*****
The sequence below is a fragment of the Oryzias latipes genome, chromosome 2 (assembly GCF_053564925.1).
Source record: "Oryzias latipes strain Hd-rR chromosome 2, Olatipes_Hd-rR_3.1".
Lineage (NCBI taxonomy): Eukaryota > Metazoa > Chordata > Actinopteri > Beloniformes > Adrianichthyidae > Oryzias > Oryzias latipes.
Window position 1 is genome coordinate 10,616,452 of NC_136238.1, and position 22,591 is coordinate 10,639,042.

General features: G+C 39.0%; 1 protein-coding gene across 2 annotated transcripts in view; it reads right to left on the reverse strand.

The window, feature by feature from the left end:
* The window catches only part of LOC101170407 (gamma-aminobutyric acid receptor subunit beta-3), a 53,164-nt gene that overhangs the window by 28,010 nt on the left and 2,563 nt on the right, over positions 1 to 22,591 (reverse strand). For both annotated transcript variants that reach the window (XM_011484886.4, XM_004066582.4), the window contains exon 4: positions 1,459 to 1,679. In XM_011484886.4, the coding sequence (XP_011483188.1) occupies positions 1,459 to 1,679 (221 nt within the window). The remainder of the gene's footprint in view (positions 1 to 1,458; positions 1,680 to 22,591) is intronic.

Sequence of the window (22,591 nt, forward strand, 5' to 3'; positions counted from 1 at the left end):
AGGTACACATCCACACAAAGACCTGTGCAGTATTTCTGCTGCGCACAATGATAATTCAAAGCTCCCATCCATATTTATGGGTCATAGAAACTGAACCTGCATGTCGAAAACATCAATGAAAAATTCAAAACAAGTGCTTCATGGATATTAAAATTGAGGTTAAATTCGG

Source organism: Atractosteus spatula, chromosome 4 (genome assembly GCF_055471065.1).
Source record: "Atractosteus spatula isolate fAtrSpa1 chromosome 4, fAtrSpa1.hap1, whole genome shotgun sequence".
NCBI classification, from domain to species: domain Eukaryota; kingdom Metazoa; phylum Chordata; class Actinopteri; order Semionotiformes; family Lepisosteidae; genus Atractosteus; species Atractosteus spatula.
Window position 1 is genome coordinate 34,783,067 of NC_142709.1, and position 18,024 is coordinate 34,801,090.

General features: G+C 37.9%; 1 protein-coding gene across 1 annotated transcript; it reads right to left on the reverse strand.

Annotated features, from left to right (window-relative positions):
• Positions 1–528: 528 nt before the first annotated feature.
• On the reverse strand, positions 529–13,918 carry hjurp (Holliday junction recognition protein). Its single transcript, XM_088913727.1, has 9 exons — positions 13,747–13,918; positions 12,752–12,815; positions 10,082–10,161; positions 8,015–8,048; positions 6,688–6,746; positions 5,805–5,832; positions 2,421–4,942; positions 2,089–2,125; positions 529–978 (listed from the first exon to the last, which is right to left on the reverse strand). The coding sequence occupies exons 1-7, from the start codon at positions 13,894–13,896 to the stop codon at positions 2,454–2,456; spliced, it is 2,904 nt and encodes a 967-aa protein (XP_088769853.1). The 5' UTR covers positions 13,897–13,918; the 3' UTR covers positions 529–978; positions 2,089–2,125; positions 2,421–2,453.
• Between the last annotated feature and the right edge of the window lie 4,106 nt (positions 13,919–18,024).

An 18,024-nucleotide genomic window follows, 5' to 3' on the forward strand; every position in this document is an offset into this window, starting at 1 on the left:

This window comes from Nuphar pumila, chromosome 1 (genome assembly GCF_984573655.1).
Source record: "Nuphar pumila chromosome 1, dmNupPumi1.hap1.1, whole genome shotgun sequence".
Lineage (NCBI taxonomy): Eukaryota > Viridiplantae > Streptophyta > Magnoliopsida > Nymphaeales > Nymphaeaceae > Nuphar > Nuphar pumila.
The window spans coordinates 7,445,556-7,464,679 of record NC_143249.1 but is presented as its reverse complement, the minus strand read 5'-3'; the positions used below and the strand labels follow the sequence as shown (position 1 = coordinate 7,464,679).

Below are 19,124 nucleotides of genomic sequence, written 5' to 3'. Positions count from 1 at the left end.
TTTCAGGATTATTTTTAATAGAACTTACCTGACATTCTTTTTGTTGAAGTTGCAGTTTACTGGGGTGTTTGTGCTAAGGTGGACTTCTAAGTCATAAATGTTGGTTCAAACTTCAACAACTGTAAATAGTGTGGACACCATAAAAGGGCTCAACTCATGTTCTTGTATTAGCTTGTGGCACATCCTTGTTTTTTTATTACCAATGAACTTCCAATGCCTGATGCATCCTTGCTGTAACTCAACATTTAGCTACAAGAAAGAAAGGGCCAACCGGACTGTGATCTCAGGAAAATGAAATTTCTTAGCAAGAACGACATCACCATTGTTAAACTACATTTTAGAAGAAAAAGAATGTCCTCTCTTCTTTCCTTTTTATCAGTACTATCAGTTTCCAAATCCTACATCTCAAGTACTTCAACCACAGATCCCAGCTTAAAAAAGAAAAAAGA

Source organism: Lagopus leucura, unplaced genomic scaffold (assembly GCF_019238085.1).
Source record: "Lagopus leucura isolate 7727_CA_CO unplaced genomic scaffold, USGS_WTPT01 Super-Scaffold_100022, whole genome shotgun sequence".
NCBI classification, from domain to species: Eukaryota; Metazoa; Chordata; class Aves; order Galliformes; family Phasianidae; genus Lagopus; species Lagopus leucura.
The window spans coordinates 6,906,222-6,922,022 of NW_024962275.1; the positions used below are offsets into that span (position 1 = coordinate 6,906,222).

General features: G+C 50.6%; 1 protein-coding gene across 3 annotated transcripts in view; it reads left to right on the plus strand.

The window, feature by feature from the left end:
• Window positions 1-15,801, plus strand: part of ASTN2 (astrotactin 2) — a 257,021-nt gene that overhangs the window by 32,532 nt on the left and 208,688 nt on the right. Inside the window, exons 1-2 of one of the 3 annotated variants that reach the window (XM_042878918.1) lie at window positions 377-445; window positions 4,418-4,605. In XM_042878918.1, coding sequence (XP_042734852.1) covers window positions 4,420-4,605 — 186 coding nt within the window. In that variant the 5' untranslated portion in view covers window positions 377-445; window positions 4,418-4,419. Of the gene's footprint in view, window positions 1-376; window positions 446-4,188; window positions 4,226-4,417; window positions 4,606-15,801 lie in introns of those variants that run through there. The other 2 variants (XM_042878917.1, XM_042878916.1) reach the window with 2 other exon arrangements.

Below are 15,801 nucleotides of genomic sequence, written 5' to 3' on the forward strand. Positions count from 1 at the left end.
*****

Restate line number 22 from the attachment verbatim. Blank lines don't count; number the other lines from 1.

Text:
Lineage (NCBI taxonomy): Eukaryota > Viridiplantae > Streptophyta > Magnoliopsida > Nymphaeales > Nymphaeaceae > Nuphar > Nuphar pumila.